Battle Damage Basics :
Sometimes battle damaging your kits can be a daunting task. I mean, who would really want to chop up a brand new Master Grade kit if the damage isn't going to look realistic? Well, in this tutorial, I'll outline 4 easy methods to effectively damage your kits.
WARNING : Some of the steps involved in this tutorial can be hazardous to ones health so please take care when cutting, melting or otherwise modifying the plastic.
What you need :
- A Rotary Tool (such as a Dremel).
- Hobby Knife with a sharp blade.
- Pin Vise with appropriate drill bits.
- Sprue Cutters.
- Soldering Iron (the type you would use for electronic soldering).
- Your kit (in this case the Master Grade GM ver 2.0).
Method 1 : The Soldering Iron
Soldering Irons can be used to simulate melted metal caused by Beam Sabre slashes or bullet holes made from laser weapons. For bullet holes, simply heat up your iron and gently press it against the kit where you want the hole to be. It will slowly melt and create a melted 'crater'. Keep melting until you get the desired size and effect you are after.
Here is the final bullet hole I have made in the chest :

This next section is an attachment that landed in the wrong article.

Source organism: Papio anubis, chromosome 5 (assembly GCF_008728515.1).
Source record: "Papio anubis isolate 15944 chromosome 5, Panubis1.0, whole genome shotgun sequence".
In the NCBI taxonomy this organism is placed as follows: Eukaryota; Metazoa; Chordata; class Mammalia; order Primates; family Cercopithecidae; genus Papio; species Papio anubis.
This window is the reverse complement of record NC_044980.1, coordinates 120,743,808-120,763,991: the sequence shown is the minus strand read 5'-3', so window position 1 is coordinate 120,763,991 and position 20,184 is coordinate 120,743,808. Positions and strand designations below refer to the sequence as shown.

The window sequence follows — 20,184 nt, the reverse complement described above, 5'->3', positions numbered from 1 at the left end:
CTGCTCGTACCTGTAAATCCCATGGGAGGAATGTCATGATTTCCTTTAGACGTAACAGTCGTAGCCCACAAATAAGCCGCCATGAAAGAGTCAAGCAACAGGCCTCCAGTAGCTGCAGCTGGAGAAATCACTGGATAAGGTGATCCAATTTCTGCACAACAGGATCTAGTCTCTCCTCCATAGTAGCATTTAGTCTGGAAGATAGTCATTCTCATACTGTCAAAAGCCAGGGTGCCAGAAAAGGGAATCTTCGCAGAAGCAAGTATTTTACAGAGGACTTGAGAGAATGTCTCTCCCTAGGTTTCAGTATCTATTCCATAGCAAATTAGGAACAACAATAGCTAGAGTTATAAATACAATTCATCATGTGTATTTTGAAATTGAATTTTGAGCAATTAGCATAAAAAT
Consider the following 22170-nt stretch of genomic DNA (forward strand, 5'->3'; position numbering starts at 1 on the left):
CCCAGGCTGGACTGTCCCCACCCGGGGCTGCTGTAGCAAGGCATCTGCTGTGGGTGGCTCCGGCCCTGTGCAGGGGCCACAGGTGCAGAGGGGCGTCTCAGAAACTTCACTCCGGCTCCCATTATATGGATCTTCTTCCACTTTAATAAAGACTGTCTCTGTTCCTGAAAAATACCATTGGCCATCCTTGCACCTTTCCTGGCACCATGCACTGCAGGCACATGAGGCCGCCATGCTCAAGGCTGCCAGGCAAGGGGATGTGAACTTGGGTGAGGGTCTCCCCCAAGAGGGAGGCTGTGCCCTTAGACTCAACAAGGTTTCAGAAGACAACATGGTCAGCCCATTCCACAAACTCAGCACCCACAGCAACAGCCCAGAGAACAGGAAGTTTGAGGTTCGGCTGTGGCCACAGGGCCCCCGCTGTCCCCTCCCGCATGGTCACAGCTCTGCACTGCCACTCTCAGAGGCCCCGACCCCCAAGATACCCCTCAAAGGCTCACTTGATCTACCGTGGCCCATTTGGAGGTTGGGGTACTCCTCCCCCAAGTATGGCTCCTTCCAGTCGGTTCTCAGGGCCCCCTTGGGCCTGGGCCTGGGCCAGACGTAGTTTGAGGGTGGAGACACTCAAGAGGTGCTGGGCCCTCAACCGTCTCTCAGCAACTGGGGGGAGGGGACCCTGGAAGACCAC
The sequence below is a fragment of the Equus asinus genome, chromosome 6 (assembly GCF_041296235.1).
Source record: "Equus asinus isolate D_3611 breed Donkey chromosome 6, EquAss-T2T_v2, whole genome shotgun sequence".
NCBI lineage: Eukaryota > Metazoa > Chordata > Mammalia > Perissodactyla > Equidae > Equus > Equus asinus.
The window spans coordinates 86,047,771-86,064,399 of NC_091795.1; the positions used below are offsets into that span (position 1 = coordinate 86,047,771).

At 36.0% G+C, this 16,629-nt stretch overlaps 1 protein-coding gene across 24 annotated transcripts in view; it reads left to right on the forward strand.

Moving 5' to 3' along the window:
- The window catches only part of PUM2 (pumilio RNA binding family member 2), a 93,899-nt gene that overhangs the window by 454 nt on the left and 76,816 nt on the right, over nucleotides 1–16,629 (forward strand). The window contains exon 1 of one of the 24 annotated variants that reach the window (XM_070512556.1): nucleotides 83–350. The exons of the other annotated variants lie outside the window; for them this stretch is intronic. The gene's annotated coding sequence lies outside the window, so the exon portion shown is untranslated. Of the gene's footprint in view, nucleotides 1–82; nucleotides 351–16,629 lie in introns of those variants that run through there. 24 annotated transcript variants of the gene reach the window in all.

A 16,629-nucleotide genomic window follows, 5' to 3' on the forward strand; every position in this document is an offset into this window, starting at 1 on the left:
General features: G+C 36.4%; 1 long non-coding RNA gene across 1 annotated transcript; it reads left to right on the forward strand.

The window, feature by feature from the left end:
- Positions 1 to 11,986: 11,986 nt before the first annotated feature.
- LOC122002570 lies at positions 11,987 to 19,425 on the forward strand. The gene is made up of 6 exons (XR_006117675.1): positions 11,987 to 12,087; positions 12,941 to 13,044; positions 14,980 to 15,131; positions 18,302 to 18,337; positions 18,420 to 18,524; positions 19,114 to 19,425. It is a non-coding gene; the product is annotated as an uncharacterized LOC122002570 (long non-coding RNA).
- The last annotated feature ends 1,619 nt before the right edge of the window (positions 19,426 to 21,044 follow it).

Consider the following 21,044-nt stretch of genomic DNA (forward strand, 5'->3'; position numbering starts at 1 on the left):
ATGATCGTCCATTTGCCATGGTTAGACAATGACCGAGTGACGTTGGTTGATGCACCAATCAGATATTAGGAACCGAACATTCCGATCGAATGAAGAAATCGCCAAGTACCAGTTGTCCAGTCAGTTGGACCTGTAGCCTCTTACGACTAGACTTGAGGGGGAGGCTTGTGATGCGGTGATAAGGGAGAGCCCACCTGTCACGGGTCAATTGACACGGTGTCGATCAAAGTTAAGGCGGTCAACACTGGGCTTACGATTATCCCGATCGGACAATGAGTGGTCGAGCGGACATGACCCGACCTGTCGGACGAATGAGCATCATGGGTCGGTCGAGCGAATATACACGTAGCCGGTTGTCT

Beam Sabre slashes can be made but gently dragging the iron across the part you want to have the damage on. More on this can be seen in the video at the bottom of this page.
Method 2: The Rotary Tool
Rotary tools can be used to chip away the edges or just make general dents and scratches over the kit. Begin by marking out where you want the chips to be using a black marker to do so.
With an appropriate engraving bit installed, gently tap and running tool on the edges and 'erase' the marks to create your chips. This can be done away from the edge as well if you are looking to make a dented up Mobile Suit.
Method 3 : The Hobby Knife
Drill a hole with the pin vise to act as the center of the 'explosion' hole. Now take your knife and gently carve out the hole - there is no need to be accurate here either, the rougher the better as it is simulating an explosion.
Remember to flick the knife away from you and your fingers when carving the plastic as sharp knives can do a lot of damage!
Method 4: The Sprue Cutters
This one is simple as well. Just take your cutters and gently nip the edges of the piece to simulate chipped away metal. Remember to cut shallow though as you are trying to make dents and chips not huge holes.
Here is what it looks like :
And here is the kit with the damages completed :
Finally, here is the video tutorial on this topic (please forgive me if the quality isn't up to scratch as it is my first video tutorial) :
As you can see, these 4 simple methods can be used to really knock a kit around and make it look like it has had a hard life. Experimentation is the key with this - take these 4 methods and make them suit the situation you have and give your kits a realistic, weathered look.